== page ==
Adopt A Husky of Dallas Inc.
  Home Available Dogs Shelter Dogs How to Adopt How to Help Success Stories Resources & Links Contact Us  
  Available Dogs Donate Store  
Updated June 04, 2009
Dogs Available for Adoption


Husky . . . Texas . . . No Snow or Sleds . . . What’s wrong with this picture? Nothing that a little Tejas ingenuity can’t fix. Payne Harrison and his family adopted Chloe last December and fell in love with her. But sufficient exercise? Hmmm. With no marathon runners in the family, that presented a bit of a problem. As a new husky owner Payne subscribed to Mushing Magazine, and saw an article by a woman in California who faced the same dilemma. The answer: A rig called the California Chariot (Grand Chariot for adults). Payne got a X-back harness and a tug line via mail order and bingo! The Texas Musher was born. Payne’s wife rides in front of Chloe on her bike calling to her, and Chloe takes off in pursuit with Payne in the musher’s position. "I was amazed at the pulling power of this dog when she puts her shoulder to it," observed Payne. "I weigh 220 and wondered if I was too heavy for her. Those concerns were put to rest when she was pulling me up an incline and saw a squirrel up ahead. It was like popping the clutch on a Corvette, and I had to rein her in using all my weight and the handbrake. Unbelievable." Payne says it’s unbelievable fun, too; although they do get some strange looks.

For those who want to try it, some pointers:

  • Always wear a helmet, and kneepads and elbow pads would also be a good idea.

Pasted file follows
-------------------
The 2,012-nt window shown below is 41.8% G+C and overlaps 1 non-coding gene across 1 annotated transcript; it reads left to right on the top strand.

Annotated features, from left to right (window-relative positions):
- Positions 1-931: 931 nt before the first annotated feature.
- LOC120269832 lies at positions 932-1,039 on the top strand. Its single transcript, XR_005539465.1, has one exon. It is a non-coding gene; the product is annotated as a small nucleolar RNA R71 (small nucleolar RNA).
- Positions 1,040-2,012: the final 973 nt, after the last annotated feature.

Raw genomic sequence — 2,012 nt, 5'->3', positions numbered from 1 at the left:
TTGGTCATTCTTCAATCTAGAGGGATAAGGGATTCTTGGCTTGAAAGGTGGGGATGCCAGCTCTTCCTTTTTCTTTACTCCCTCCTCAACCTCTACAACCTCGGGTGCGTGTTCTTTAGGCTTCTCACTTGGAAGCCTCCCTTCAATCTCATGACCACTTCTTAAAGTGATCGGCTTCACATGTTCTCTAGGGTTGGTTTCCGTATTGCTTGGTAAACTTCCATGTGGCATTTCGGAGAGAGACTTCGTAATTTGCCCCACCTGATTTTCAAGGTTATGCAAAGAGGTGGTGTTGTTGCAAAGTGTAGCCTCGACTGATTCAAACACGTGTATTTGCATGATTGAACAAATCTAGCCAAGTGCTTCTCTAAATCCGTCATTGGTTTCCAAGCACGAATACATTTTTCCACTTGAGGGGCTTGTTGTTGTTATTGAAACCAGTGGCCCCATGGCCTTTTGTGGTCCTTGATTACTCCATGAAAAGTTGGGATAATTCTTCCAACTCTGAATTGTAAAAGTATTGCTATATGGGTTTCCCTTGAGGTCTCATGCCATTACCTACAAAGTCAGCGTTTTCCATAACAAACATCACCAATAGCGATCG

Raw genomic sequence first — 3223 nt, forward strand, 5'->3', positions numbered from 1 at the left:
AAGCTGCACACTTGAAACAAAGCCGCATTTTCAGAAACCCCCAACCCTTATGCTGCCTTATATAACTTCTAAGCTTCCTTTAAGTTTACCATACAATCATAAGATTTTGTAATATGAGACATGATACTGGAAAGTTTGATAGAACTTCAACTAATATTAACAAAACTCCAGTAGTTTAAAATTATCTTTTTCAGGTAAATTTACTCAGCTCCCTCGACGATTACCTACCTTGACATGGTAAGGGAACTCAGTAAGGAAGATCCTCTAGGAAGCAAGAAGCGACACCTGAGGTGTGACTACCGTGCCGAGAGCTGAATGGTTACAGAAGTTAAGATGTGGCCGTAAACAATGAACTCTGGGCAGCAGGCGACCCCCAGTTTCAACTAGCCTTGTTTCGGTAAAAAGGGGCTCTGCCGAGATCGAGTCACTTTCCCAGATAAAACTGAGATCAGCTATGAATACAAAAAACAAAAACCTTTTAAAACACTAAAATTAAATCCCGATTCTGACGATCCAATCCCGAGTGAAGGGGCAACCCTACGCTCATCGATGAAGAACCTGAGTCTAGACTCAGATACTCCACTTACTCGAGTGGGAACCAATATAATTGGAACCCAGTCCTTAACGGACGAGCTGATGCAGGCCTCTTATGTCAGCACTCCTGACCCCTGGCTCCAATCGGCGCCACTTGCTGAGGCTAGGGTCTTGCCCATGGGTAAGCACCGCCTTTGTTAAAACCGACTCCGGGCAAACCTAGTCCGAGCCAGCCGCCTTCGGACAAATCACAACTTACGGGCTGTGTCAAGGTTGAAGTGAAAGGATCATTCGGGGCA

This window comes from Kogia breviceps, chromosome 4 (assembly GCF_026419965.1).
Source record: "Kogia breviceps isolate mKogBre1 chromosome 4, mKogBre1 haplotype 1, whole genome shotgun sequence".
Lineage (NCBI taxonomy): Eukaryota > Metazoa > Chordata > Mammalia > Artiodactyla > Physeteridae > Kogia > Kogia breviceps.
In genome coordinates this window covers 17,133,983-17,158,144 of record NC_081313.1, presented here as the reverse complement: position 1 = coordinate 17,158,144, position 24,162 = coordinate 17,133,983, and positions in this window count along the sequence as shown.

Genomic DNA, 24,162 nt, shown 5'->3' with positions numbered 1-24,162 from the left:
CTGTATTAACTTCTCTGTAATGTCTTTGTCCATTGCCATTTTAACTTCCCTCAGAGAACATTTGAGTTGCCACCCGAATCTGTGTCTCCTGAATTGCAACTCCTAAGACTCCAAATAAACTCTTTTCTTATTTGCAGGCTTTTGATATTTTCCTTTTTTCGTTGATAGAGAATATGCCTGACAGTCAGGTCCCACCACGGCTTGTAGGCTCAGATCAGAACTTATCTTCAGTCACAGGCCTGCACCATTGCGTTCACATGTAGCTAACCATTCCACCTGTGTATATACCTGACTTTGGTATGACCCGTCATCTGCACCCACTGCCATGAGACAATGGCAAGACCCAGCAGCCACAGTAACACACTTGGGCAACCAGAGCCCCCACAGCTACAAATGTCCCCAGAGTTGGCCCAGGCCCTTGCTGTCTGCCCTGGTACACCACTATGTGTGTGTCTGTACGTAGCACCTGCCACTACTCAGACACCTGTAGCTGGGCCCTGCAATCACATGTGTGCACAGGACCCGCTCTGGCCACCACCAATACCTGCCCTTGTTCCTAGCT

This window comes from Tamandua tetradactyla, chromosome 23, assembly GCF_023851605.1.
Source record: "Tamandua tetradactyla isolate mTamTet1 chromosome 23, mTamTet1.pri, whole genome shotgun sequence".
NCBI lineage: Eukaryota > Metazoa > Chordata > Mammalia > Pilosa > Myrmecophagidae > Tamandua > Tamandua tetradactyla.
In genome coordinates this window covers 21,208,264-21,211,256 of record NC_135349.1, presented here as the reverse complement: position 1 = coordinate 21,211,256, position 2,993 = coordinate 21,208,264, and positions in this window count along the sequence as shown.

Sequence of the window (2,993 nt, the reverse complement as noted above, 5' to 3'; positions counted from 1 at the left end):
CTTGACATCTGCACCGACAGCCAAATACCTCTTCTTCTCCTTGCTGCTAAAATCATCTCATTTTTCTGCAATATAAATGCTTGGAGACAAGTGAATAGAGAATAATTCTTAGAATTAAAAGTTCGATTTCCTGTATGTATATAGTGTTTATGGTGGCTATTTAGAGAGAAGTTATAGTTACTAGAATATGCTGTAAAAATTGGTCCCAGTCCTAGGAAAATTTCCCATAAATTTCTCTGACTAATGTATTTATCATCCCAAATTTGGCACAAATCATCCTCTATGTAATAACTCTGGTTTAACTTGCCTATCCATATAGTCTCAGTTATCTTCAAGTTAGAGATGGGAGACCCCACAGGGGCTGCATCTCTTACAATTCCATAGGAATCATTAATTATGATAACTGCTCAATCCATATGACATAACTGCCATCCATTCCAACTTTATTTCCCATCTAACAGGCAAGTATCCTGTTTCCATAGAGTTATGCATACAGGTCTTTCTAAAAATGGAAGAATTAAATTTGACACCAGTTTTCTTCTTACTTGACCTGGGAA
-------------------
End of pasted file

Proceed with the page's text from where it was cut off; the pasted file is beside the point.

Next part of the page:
• Do it on a bike path. Avoid the roads if at all possible.
  • The trick is to keep the slack out of the tug line. Otherwise it can get caught in the wheel. As such, you constantly have
  • to gauge the chariot’s speed relative to the dog’s speed and apply a little brake as needed.
  • NEVER let the chariot go so fast that you couldn’t jump off and recover without a fall.
  • Until the weather cools, do it at first light when it’s cool enough.
  • Be mindful that you’re on concrete and don’t go so long that the dog’s footpads might bruise.
  • Have a friend on a family member ride ahead on a bike and the dog will stay on track better and pull better.
  • Be patient and take it slow and in small increments at first, until you and the dog get used to it.
  • Praise and reward the dog when you finish, and make sure they have water afterwards.
  • Get your application in early for the Iditarod.

Chloe's pulling rig as seen in picture:



Return to Success Stories

         © 2009 Adopt A Husky of Dallas, Inc.
home | available dogs | shelter dogs | how to adopt | how to help | success stories | resources & links | donate | store | contact us | site map
view the husky guestbook | sign the husky guestbook